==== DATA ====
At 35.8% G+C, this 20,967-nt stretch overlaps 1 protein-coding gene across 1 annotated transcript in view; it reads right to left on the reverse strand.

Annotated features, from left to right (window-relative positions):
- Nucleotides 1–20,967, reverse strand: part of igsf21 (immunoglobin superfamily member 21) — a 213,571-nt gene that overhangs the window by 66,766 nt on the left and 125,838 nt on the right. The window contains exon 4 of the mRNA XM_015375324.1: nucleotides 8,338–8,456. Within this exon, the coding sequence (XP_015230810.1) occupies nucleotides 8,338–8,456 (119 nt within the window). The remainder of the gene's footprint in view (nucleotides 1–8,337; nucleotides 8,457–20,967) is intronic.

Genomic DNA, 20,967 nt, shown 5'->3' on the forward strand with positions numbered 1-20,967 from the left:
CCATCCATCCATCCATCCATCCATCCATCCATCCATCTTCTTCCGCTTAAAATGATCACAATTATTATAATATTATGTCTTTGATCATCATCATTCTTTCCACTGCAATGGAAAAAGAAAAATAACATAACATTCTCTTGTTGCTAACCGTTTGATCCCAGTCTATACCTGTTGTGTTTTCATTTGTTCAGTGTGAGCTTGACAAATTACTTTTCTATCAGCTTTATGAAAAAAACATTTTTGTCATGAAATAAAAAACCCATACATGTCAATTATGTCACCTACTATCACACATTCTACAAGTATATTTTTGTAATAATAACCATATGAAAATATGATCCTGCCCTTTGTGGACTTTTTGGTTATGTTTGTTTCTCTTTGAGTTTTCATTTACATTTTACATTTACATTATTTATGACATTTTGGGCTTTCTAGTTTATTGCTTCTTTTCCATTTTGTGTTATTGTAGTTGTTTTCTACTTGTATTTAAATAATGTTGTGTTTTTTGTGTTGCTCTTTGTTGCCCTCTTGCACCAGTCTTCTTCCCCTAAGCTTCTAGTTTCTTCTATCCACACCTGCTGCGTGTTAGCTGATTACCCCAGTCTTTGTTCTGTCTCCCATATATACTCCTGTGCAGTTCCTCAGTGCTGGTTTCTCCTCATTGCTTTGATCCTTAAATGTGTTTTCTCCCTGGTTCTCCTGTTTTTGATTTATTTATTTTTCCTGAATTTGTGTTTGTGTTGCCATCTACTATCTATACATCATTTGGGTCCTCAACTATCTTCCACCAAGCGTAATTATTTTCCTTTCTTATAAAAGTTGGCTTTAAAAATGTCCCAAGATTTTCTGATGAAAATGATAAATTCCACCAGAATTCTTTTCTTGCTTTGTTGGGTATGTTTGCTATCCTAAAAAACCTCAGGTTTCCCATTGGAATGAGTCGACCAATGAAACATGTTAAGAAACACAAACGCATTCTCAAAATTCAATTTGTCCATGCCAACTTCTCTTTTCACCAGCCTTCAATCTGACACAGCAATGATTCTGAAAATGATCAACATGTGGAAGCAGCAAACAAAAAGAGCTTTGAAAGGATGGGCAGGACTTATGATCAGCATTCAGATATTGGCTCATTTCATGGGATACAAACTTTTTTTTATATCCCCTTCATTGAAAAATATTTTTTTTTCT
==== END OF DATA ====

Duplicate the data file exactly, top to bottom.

At 35.8% G+C, this 20,967-nt stretch overlaps 1 protein-coding gene across 1 annotated transcript in view; it reads right to left on the reverse strand.

Annotated features, from left to right (window-relative positions):
- Nucleotides 1–20,967, reverse strand: part of igsf21 (immunoglobin superfamily member 21) — a 213,571-nt gene that overhangs the window by 66,766 nt on the left and 125,838 nt on the right. The window contains exon 4 of the mRNA XM_015375324.1: nucleotides 8,338–8,456. Within this exon, the coding sequence (XP_015230810.1) occupies nucleotides 8,338–8,456 (119 nt within the window). The remainder of the gene's footprint in view (nucleotides 1–8,337; nucleotides 8,457–20,967) is intronic.

Genomic DNA, 20,967 nt, shown 5'->3' on the forward strand with positions numbered 1-20,967 from the left:
CCATCCATCCATCCATCCATCCATCCATCCATCCATCTTCTTCCGCTTAAAATGATCACAATTATTATAATATTATGTCTTTGATCATCATCATTCTTTCCACTGCAATGGAAAAAGAAAAATAACATAACATTCTCTTGTTGCTAACCGTTTGATCCCAGTCTATACCTGTTGTGTTTTCATTTGTTCAGTGTGAGCTTGACAAATTACTTTTCTATCAGCTTTATGAAAAAAACATTTTTGTCATGAAATAAAAAACCCATACATGTCAATTATGTCACCTACTATCACACATTCTACAAGTATATTTTTGTAATAATAACCATATGAAAATATGATCCTGCCCTTTGTGGACTTTTTGGTTATGTTTGTTTCTCTTTGAGTTTTCATTTACATTTTACATTTACATTATTTATGACATTTTGGGCTTTCTAGTTTATTGCTTCTTTTCCATTTTGTGTTATTGTAGTTGTTTTCTACTTGTATTTAAATAATGTTGTGTTTTTTGTGTTGCTCTTTGTTGCCCTCTTGCACCAGTCTTCTTCCCCTAAGCTTCTAGTTTCTTCTATCCACACCTGCTGCGTGTTAGCTGATTACCCCAGTCTTTGTTCTGTCTCCCATATATACTCCTGTGCAGTTCCTCAGTGCTGGTTTCTCCTCATTGCTTTGATCCTTAAATGTGTTTTCTCCCTGGTTCTCCTGTTTTTGATTTATTTATTTTTCCTGAATTTGTGTTTGTGTTGCCATCTACTATCTATACATCATTTGGGTCCTCAACTATCTTCCACCAAGCGTAATTATTTTCCTTTCTTATAAAAGTTGGCTTTAAAAATGTCCCAAGATTTTCTGATGAAAATGATAAATTCCACCAGAATTCTTTTCTTGCTTTGTTGGGTATGTTTGCTATCCTAAAAAACCTCAGGTTTCCCATTGGAATGAGTCGACCAATGAAACATGTTAAGAAACACAAACGCATTCTCAAAATTCAATTTGTCCATGCCAACTTCTCTTTTCACCAGCCTTCAATCTGACACAGCAATGATTCTGAAAATGATCAACATGTGGAAGCAGCAAACAAAAAGAGCTTTGAAAGGATGGGCAGGACTTATGATCAGCATTCAGATATTGGCTCATTTCATGGGATACAAACTTTTTTTTATATCCCCTTCATTGAAAAATATTTTTTTTTCT